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Updated February 20, 2013

Stevens-Johnson Syndrome and Toxic Epidermal Necrolysis in HIV-infected Patients

Authors: Kate Khorsand, BS Roy Colven, MD Jeffrey Edwards, MBBS, MSc, MPH

A 27-year-old Trinidadian HIV-infected man is being treated with co-trimoxazole (trimethoprim-sulfamethoxazole; TMP-SMX) for Pneumocystis jiroveci pneumonia. He presents to the local hospital complaining of painful erosions on his lips (Figure 1). On examination, similar lesions are seen within the oral cavity and on the genital mucosa, as well as multiple erythematous macules with purpuric centers on the chest (Figure 2). When applying lateral pressure with the fingers, the lesional skin separates. He is admitted to hospital with suspected Stevens-Johnson syndrome.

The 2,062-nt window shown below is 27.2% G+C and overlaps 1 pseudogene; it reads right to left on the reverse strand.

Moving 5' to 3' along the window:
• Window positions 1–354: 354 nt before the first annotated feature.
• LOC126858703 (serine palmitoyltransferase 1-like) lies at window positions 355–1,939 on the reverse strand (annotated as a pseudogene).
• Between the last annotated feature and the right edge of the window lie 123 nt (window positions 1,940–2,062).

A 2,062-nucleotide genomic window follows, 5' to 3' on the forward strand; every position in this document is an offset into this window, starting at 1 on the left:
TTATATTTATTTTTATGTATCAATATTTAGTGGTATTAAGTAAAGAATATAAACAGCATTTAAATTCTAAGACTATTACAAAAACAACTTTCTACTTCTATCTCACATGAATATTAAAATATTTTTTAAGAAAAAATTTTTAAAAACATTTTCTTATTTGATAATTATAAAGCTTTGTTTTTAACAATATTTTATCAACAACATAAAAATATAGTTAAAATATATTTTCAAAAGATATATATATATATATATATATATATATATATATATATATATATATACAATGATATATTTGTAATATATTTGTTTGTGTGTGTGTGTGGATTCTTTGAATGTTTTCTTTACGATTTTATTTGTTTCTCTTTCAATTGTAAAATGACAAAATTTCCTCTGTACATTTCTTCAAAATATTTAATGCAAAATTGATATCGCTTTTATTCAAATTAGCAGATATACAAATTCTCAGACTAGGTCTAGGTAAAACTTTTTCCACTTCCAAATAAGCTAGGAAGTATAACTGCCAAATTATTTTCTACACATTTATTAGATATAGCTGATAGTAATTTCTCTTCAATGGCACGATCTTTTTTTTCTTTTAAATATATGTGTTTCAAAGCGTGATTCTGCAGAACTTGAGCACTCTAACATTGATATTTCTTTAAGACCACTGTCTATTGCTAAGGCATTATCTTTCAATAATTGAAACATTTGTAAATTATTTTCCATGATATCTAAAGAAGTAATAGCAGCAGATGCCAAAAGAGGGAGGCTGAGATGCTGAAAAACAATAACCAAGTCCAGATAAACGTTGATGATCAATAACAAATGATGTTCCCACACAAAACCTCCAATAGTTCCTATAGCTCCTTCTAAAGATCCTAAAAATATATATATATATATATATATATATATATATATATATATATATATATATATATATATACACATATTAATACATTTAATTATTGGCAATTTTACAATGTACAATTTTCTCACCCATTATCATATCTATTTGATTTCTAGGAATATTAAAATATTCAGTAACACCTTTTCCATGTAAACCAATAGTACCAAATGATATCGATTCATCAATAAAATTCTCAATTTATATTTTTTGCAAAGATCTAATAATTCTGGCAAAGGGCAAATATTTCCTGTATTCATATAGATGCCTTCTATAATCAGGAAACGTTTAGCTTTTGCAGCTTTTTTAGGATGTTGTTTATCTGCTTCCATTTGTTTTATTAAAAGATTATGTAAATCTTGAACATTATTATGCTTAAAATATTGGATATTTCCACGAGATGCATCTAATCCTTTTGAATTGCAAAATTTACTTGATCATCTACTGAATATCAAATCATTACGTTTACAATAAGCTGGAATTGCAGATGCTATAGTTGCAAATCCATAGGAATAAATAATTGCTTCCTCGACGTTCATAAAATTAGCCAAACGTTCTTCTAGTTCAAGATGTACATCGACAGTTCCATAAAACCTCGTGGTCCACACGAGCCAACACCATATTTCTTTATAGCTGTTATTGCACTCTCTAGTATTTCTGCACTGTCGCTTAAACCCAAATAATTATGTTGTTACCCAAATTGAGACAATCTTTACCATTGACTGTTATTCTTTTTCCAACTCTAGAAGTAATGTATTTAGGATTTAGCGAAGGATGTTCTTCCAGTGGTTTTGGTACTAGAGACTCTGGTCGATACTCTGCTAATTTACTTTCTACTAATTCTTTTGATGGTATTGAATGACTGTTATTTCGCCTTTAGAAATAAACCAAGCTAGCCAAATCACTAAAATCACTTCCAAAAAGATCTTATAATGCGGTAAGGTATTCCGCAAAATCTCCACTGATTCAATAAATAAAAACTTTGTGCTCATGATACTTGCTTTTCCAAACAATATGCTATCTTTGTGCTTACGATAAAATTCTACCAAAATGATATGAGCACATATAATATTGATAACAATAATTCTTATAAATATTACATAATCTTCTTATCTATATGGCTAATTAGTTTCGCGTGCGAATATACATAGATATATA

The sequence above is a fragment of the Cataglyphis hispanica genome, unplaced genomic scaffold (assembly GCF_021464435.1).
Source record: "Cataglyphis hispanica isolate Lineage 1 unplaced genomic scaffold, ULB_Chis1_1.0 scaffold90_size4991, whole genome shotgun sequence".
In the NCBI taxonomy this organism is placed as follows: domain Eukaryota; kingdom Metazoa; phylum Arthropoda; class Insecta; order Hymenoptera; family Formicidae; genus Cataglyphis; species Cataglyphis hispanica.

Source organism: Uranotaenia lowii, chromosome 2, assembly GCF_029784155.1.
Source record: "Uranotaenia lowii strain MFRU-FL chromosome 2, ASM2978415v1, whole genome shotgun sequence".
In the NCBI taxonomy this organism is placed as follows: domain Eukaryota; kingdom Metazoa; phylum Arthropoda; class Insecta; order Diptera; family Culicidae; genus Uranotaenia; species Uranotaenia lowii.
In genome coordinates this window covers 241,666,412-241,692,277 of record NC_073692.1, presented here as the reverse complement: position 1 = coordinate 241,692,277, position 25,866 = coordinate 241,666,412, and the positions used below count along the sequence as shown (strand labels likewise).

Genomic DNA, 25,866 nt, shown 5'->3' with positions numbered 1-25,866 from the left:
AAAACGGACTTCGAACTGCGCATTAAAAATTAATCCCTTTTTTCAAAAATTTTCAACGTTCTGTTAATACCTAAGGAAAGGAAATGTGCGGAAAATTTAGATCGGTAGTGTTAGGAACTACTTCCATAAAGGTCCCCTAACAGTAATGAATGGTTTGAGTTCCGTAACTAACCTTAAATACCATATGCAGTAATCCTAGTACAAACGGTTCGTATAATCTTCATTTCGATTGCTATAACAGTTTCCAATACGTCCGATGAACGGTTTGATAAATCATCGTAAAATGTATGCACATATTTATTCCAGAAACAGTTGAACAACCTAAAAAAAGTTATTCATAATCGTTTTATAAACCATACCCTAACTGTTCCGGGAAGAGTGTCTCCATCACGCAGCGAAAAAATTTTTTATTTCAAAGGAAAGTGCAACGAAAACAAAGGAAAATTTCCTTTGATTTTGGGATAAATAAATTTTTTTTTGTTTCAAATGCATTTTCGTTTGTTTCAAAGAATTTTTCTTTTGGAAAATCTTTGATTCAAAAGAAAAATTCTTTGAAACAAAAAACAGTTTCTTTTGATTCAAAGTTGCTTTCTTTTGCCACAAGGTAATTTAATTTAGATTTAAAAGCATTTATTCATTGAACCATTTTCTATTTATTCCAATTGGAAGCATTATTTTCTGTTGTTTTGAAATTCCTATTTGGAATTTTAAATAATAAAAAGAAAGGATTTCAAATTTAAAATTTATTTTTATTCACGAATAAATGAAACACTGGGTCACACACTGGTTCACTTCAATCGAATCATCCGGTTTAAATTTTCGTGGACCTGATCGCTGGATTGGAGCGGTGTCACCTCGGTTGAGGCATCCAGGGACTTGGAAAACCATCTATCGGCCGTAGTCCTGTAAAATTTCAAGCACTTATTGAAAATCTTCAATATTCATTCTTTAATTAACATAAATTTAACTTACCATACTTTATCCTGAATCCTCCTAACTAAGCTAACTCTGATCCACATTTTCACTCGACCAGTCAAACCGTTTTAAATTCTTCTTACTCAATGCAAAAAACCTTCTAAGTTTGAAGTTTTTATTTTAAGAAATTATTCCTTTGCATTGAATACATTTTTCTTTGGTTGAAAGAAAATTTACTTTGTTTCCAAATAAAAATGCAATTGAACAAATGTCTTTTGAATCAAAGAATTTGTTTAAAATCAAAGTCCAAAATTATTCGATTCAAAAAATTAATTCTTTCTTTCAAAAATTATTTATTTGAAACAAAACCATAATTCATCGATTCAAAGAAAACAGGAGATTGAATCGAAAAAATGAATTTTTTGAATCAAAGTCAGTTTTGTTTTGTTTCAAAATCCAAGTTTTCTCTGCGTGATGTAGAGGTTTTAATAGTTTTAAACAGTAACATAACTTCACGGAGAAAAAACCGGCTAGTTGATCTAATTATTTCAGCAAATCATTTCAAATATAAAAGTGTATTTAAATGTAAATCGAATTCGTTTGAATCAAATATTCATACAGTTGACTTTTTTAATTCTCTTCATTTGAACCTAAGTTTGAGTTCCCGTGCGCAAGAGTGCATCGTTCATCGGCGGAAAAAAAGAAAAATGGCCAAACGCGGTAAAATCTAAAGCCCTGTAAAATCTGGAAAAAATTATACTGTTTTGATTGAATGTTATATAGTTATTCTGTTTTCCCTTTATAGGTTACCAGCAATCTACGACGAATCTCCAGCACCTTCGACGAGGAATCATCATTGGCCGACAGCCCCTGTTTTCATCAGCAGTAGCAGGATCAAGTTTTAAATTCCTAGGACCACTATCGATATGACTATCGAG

Which of the following statements regarding Stevens-Johnson syndrome (SJS) is correct?

A Co-trimoxazole is an uncommon cause of Stevens-Johnson syndrome in HIV-infected persons.
B Persons with HIV infection have a decreased risk of developing severe cutaneous adverse drug reactions, such as Stevens-Johnson syndrome, due to HIV-induced immunodeficiency.
C Stevens-Johnsons syndrome can be managed expectantly in an outpatient setting with close follow-up, since there is no specific treatment for the condition.
D Stevens-Johnson syndrome can involve any mucosal surface, even if there is limited external skin involvement.

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    Figure 1. Eosive Mucositis of the Lips.
    Figure 1
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    Figure 2. Macules with Purpuric Centers on Chest.
    Figure 2